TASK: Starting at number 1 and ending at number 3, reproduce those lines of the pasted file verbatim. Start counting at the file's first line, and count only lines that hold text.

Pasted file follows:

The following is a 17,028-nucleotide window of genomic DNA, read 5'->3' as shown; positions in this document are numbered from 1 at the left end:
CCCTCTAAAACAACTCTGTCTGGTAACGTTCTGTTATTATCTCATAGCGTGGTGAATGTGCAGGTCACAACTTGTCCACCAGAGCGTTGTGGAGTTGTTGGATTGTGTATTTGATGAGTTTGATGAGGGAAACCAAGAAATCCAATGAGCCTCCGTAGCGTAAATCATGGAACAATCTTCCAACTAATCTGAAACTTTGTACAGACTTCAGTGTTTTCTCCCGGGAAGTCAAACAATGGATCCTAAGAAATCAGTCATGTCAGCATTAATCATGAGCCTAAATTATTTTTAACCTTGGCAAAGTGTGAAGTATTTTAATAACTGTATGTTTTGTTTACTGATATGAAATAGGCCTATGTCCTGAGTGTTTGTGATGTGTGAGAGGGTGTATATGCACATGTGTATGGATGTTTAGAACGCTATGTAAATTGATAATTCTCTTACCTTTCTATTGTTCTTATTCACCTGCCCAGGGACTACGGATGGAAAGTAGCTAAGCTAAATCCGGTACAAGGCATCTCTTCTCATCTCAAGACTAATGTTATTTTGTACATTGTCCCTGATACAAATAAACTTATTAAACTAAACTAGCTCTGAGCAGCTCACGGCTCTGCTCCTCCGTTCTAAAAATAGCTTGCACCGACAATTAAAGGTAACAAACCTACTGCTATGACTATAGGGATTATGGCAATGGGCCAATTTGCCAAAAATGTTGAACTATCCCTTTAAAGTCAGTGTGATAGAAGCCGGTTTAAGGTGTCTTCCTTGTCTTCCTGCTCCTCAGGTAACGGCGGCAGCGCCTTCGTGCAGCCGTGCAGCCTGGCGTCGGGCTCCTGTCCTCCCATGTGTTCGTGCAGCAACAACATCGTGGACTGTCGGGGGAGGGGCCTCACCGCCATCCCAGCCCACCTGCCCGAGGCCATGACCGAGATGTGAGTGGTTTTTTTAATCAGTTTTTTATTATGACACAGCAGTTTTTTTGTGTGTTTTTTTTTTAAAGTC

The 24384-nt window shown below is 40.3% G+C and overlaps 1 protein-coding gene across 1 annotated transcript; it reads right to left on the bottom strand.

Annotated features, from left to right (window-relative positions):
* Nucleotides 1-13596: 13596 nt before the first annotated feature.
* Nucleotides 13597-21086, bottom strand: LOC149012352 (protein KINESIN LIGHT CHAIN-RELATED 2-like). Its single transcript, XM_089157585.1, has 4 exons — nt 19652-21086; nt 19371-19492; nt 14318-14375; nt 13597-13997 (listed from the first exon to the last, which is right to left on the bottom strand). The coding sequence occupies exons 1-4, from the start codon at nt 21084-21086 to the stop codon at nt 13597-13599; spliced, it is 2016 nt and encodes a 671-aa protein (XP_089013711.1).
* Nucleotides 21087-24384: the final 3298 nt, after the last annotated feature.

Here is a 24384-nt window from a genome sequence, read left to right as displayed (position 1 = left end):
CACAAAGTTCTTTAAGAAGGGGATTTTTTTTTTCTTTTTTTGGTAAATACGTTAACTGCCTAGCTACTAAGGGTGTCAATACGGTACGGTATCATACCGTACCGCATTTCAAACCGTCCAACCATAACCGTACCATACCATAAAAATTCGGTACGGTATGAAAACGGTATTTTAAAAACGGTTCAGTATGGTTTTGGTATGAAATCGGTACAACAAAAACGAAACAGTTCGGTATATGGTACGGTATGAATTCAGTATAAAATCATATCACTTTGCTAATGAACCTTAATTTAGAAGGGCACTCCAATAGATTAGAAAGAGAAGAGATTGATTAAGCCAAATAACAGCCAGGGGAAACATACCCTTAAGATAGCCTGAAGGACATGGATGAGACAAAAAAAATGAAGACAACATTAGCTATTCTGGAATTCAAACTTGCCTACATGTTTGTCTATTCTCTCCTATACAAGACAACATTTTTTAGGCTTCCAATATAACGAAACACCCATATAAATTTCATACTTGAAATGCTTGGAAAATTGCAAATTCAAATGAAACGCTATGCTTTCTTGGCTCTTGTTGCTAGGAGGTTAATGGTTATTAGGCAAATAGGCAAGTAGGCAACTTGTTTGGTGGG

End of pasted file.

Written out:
The following is a 17,028-nucleotide window of genomic DNA, read 5'->3' as shown; positions in this document are numbered from 1 at the left end:
CCCTCTAAAACAACTCTGTCTGGTAACGTTCTGTTATTATCTCATAGCGTGGTGAATGTGCAGGTCACAACTTGTCCACCAGAGCGTTGTGGAGTTGTTGGATTGTGTATTTGATGAGTTTGATGAGGGAAACCAAGAAATCCAATGAGCCTCCGTAGCGTAAATCATGGAACAATCTTCCAACTAATCTGAAACTTTGTACAGACTTCAGTGTTTTCTCCCGGGAAGTCAAACAATGGATCCTAAGAAATCAGTCATGTCAGCATTAATCATGAGCCTAAATTATTTTTAACCTTGGCAAAGTGTGAAGTATTTTAATAACTGTATGTTTTGTTTACTGATATGAAATAGGCCTATGTCCTGAGTGTTTGTGATGTGTGAGAGGGTGTATATGCACATGTGTATGGATGTTTAGAACGCTATGTAAATTGATAATTCTCTTACCTTTCTATTGTTCTTATTCACCTGCCCAGGGACTACGGATGGAAAGTAGCTAAGCTAAATCCGGTACAAGGCATCTCTTCTCATCTCAAGACTAATGTTATTTTGTACATTGTCCCTGATACAAATAAACTTATTAAACTAAACTAGCTCTGAGCAGCTCACGGCTCTGCTCCTCCGTTCTAAAAATAGCTTGCACCGACAATTAAAGGTAACAAACCTACTGCTATGACTATAGGGATTATGGCAATGGGCCAATTTGCCAAAAATGTTGAACTATCCCTTTAAAGTCAGTGTGATAGAAGCCGGTTTAAGGTGTCTTCCTTGTCTTCCTGCTCCTCAGGTAACGGCGGCAGCGCCTTCGTGCAGCCGTGCAGCCTGGCGTCGGGCTCCTGTCCTCCCATGTGTTCGTGCAGCAACAACATCGTGGACTGTCGGGGGAGGGGCCTCACCGCCATCCCAGCCCACCTGCCCGAGGCCATGACCGAGATGTGAGTGGTTTTTTTAATCAGTTTTTTATTATGACACAGCAGTTTTTTTGTGTGTTTTTTTTTTAAAGTC

The 24384-nt window shown below is 40.3% G+C and overlaps 1 protein-coding gene across 1 annotated transcript; it reads right to left on the bottom strand.